So, biscuits are French?
They are if you rename them:
What I learned from this week's French Fridays with Dorie recipe is that if you add a little something to the ingredient list of an otherwise well established staple you can then give it an extraordinary sounding name of your own choosing.
Dorie added onions to the ordinary biscuit and rechristened it with the very French sounding "Saint-Germain-des-Prés Onion Biscuits". I added a bit of fresh thyme to the mix and was going to rename them once again but who can come up with a name better than this?
Unlike Dorie, I'm not likely to serve these to friends with a bottle of champagne for madcap effect.
"Oh look at us! We are eating biscuits with our champagne! Aren't we crazy!"At least not while I still know how to make the more elegant gougères.
An American serving biscuits to the French must be akin to a Frenchman serving gougères to Americans, don't you think? (At least this makes sense to me if not to you.)
Half of Dorie's biscuits (with thyme, mind you) found their way to the freezer. The other half found their way to lunch where they anchored some rather tasty bacon, lettuce, and tomato sandwiches.
What small tweaks to you make to rather common recipes that transform them into your house specialty?
Saint-German-des-Prés Onion-Thyme Biscuit BLT's
adapted from Dorie Greenspan's Around My French Table. Inspired by bacon.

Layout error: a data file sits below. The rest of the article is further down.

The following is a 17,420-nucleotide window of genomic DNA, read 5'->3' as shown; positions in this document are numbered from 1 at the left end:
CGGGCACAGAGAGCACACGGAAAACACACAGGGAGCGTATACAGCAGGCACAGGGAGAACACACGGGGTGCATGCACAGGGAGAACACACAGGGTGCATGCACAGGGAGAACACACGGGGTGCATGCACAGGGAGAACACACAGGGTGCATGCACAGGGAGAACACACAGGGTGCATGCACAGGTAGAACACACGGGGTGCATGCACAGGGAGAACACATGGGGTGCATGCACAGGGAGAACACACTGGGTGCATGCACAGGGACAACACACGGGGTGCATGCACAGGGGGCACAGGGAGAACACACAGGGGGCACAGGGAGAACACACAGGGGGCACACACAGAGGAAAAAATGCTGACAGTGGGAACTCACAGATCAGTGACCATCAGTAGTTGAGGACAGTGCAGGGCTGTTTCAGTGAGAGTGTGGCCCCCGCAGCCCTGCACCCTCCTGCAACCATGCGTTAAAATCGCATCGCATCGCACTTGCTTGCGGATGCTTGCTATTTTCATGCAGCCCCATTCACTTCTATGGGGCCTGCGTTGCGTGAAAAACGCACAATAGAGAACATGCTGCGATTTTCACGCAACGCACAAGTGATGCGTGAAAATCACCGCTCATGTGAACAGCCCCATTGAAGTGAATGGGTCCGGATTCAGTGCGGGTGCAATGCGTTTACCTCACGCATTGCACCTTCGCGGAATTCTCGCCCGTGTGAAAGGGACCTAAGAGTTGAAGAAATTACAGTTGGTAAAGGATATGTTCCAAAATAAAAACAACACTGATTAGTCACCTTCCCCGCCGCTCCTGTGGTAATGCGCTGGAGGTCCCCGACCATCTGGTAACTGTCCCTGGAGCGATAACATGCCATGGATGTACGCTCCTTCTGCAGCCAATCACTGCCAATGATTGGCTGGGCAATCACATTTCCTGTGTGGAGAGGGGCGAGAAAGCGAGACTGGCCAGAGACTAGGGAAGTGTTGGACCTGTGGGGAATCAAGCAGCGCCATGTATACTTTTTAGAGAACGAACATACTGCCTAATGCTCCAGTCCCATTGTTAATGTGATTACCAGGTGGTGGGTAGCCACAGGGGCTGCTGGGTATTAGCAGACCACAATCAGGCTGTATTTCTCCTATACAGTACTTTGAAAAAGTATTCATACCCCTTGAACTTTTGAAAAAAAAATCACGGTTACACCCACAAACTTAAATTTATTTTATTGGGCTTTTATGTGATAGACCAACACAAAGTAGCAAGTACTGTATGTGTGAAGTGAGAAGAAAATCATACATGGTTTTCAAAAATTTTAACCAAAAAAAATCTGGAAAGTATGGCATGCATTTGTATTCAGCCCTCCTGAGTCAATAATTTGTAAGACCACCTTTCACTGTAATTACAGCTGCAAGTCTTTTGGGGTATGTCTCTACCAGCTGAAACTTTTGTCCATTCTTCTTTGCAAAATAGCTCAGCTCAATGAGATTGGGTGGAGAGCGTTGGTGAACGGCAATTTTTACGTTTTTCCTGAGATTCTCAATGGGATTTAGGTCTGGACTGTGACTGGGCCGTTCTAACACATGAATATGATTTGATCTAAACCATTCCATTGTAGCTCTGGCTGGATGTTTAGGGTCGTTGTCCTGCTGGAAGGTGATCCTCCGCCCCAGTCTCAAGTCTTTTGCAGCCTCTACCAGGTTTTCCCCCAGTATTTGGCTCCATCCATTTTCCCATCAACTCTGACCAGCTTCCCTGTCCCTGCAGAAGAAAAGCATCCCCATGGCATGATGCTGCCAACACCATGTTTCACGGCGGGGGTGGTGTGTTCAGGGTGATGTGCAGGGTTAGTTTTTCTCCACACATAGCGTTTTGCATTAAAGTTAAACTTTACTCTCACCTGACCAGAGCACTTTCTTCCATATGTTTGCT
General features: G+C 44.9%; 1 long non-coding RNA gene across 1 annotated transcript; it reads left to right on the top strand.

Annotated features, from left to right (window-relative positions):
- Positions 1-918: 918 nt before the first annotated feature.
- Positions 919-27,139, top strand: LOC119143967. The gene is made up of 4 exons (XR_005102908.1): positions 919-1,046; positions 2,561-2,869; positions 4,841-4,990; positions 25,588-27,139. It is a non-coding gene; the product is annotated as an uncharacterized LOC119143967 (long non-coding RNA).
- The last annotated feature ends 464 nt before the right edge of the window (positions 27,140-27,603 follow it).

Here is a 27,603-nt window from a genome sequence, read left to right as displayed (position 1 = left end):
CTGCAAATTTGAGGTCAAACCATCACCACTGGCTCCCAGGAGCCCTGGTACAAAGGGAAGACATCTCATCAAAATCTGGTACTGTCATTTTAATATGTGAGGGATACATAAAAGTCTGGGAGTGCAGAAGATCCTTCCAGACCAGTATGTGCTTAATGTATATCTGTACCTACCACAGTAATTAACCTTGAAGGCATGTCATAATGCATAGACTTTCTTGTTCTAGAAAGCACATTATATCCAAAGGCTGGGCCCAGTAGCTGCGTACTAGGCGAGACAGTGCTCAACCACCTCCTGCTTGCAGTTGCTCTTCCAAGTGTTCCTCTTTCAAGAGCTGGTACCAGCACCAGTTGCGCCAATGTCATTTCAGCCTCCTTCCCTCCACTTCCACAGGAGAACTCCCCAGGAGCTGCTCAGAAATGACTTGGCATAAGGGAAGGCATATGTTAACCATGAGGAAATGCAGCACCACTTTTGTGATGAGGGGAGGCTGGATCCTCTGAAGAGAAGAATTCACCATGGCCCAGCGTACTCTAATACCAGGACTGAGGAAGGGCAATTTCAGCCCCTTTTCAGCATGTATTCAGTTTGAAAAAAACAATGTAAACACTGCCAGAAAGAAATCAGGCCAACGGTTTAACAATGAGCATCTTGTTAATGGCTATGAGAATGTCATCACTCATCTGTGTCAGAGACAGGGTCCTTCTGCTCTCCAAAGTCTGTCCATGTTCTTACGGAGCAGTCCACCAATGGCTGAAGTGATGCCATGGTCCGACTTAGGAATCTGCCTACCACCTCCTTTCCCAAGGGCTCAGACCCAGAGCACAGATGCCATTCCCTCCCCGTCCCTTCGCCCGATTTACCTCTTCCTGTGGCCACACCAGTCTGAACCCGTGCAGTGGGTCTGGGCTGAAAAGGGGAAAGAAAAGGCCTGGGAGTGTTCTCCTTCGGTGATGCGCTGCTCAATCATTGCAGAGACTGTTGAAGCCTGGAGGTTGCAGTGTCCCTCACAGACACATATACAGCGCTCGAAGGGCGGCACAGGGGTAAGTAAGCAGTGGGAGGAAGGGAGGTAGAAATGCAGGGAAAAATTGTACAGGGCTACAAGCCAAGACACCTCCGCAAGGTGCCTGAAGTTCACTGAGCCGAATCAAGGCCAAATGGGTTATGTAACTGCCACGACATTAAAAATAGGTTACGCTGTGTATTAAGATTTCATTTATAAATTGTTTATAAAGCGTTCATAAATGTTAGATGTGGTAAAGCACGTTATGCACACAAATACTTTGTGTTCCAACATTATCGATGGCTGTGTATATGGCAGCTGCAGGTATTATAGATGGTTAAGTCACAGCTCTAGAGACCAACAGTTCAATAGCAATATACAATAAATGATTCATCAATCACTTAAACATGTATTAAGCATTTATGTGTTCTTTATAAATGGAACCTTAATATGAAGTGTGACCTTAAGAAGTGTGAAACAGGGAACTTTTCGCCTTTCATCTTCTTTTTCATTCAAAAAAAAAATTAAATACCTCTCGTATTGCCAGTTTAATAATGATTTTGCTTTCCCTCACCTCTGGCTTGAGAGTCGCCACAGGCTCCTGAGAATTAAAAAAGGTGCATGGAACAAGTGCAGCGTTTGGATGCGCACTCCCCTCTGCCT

- 6-1/2 tablespoons cold unsalted butter
- 1 small onion, peeled, trimmed, and finely diced (about 1/2 cup)
- 2 Tablespoons minced thyme leaves
- 2 cups all-purpose flour
- 1 tablespoon baking powder
- 2 teaspoons sugar
- 1/2 teaspoon salt
- 3/4 cup cold whole milk
- bacon, lettuce, tomato, mayo
Put 1/2 tablespoon of the butter in a small skillet or saucepan and cut the remaining 6 tablespoons butter into 12 pieces.
Set the pan over low heat, melt the butter, and add the onion. Cook, stirring, just until it softens, about 3 minutes. Pull the pan from the heat.
Put the flour, baking powder, sugar, and salt into a mixing bowl and whisk the ingredients to combine. Drop the butter pieces into the bowl and, using your fingers, rub the butter into the flour mixture until you’ve got a bowl full of flour-covered pieces, some small and flakey and some the size of peas.
Scatter the cooked onions over the mixture, then pour over the cold milk and, using a fork, toss and turn everything together until you’ve got a soft dough. If there are some dry bits at the bottom of the bowl, reach in and knead the dough gently a couple of times.
Lightly dust a work surface with flour, turn the dough out, and dust the top of the dough very lightly with flour. Pat the dough down gently with your hands (or roll it out with a pin) until it is about 1/2 inch thick. It doesn’t have to been an even square or round; it doesn't even have to be an even 1/2 inch thick. Just do the best you can and do it quickly.
Dip the biscuit cutter into the flour bin and cut out as many biscuits as you can--cutting the biscuits as close to one another as possible – and transfer the biscuits to the baking sheet, leaving a little space between each one. Gather the scraps of dough together, pat them down, and cut as many more biscuits as you can; put these on the lined baking sheet, too. (You can make the biscuits to this point, freeze them on the baking sheet and then, when they're solid, pack them airtight and freeze them for up to 2 months. Bake them without defrosting--just add a couple of minutes to the baking time.)
Alternatively (and perhaps more economically), you can pat or roll out the dough, then, using a long knife, cut square biscuits, making each biscuit about 1- to 1-1/2 inches on a side.
Bake the biscuits for 15 to 18 minutes, or until they are puffed and lightly browned.